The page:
Community, Mission, and Christian Formation

Finished Randy Frazee's The Connecting Church a few weeks ago, and really liked it. I have to be honest, i wasn't expecting a suburban church pastor (who a little over a year ago was on staff at Willow Creek) to make the kind of assertions he made in the book... but i was refreshed by what i found. So many books emphasize theory to the neglect of practical realism. Others strive to present a system that has very little, if any, grounding in Scripture. What i liked about this book was that Frazee truly integrated the two. He is biblically-solid, culturally-astute, and practically-illustrative. Oh, and he implemented it, and did it successfully.
I emailed a local pastor-friend of mine, who got some of his buddies together, to talk about some of Frazee's ideas (not new to him) over lunch. Specifically, i wanted to explore the relationship of community to the mission of the local church in forming followers of Christ. These are some of the concepts we wrestled with. I'm eager to hear your thoughts.

First, respond to this statement (True/False):
Our church’s program/system/practical philosophy of ministry is making sufficient progress in the mission of making disciples—quantitatively and qualitatively.

Frazee, paraphrazing Bob Buford of Leadership Network, says that "Whatever we measure is really our mission." The "church growth" world measures attendance and assimilation numbers. At best, they measure success based upon percentages of members involved in small groups, or rapidity of multiplication of small groups. Again, numbers. The best among them are growing by conversions. But are any of them effectively making disciples of the majority of their members? Do they have and effectively utilize tools to evaluate the qualitative success of the church (i.e. the spiritual vitality and progress of their members)? If so, what are the results showing? Willow Creek did this recently, and the results were alarming. That's old news now. But is anyone else doing it?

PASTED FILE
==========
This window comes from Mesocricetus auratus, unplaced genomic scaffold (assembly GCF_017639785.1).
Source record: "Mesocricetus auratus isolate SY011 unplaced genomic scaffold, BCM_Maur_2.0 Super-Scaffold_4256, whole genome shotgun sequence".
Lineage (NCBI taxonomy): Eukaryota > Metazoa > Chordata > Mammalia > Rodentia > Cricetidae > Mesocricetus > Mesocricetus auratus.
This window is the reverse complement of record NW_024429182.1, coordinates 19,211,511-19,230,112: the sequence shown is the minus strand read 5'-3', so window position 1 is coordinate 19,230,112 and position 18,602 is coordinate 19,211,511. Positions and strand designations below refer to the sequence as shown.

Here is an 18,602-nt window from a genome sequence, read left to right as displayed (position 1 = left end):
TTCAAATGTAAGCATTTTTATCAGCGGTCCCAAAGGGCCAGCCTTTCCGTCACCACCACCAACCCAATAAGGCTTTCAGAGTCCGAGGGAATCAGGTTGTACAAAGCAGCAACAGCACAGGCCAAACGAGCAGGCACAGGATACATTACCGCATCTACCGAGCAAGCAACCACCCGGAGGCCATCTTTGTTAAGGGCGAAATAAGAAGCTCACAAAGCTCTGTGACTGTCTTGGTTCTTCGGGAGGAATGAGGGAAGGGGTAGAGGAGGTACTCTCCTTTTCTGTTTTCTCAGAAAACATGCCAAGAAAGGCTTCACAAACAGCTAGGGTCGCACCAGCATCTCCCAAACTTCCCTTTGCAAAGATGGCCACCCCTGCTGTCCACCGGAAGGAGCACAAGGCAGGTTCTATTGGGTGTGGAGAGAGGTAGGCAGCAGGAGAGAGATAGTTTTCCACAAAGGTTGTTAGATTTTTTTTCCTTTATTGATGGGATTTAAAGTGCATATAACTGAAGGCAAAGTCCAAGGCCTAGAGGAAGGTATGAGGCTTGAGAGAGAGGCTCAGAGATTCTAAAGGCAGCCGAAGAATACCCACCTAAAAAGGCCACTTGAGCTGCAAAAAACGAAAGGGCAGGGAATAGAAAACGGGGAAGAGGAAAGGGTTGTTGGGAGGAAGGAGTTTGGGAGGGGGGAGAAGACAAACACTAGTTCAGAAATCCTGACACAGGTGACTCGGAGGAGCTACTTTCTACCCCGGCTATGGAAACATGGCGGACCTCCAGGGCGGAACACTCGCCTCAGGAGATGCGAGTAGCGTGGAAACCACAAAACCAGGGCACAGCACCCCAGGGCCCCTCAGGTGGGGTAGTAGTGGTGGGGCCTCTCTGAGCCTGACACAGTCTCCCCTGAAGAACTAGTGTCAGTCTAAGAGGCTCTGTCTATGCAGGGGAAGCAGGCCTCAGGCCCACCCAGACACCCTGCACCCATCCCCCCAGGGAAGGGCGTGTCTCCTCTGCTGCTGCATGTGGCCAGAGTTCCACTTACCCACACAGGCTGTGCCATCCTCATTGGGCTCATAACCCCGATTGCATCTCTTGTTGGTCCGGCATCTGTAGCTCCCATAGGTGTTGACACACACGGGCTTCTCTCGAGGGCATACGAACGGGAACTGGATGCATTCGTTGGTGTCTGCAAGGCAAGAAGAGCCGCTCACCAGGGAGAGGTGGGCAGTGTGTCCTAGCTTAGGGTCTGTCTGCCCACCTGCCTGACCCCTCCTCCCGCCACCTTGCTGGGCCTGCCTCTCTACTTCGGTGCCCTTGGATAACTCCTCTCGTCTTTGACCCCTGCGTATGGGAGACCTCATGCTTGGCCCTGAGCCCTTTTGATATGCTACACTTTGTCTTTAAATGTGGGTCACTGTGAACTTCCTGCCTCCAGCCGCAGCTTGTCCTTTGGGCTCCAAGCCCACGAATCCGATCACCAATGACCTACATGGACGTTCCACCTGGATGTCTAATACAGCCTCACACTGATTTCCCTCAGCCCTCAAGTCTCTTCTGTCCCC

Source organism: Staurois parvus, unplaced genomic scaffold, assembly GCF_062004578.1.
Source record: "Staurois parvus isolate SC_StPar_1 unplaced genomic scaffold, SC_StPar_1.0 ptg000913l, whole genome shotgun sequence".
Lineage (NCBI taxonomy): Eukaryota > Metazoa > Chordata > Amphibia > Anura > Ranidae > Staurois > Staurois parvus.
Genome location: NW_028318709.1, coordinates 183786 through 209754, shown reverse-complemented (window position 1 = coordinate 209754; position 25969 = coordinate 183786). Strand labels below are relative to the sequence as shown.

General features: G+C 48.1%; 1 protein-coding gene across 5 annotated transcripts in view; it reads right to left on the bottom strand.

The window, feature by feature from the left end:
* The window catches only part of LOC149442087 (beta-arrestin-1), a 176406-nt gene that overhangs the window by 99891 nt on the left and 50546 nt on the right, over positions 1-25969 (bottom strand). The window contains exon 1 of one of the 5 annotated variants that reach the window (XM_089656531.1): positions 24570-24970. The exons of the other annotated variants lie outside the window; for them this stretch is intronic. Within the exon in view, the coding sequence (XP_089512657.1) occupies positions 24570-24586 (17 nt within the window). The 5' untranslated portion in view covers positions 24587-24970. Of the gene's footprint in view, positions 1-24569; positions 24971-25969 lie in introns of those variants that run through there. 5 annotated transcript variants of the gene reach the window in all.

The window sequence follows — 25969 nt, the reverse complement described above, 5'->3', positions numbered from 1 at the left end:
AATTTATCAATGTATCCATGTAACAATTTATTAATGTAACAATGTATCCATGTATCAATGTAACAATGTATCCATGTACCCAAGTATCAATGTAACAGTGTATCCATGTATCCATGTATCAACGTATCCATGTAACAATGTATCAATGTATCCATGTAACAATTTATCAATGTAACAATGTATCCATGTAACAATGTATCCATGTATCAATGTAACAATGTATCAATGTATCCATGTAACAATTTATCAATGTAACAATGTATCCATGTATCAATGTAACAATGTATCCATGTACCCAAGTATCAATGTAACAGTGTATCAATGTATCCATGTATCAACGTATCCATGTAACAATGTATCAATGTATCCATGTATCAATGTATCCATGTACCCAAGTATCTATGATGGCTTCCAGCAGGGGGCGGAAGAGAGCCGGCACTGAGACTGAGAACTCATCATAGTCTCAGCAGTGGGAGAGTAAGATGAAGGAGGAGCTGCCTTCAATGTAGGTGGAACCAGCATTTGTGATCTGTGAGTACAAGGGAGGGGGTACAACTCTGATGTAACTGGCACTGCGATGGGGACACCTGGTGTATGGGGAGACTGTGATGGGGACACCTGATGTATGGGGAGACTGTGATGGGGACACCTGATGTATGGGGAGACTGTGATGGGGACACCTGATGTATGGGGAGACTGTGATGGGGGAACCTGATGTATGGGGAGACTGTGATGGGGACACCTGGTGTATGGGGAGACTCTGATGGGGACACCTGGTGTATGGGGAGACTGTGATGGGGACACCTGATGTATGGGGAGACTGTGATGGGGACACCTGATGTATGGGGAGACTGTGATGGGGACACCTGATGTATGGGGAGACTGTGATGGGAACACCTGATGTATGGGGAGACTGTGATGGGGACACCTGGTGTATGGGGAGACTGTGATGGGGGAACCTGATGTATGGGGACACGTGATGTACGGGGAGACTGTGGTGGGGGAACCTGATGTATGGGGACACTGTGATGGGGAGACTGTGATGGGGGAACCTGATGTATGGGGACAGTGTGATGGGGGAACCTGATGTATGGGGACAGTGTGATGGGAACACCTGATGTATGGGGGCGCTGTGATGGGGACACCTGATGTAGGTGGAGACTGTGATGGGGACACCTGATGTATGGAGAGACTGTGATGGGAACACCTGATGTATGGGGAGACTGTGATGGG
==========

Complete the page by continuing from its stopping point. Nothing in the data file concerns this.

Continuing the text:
I attended a workshop yesterday on Developing a Reproducing Culture in a Rapidly Growing Church, led by Dave Ferguson of Community Christian Church and New Thing Network, multi-site phenoms. For them, and for an increasing number of church leaders and organizations, "multiplication" is the measure of success... multiplication of churches, that is. Of course, this is necessary for the expansion of the kingdom, but is this what Jesus called us to do? Not simply that, no. "Make disciples" is the mission he gave us. We can continue to move from field to field, reaping the harvest of souls until the soil is depleted, allowing churches to die their "natural deaths" and move on to greener fields, but are we really growing God's kingdom? Are people continuing to follow more and more closely after Jesus once they are born-again? Do we even care, or have we fooled ourselves into believing that filling buildings, and even homes, is accomplishing the Great Commission?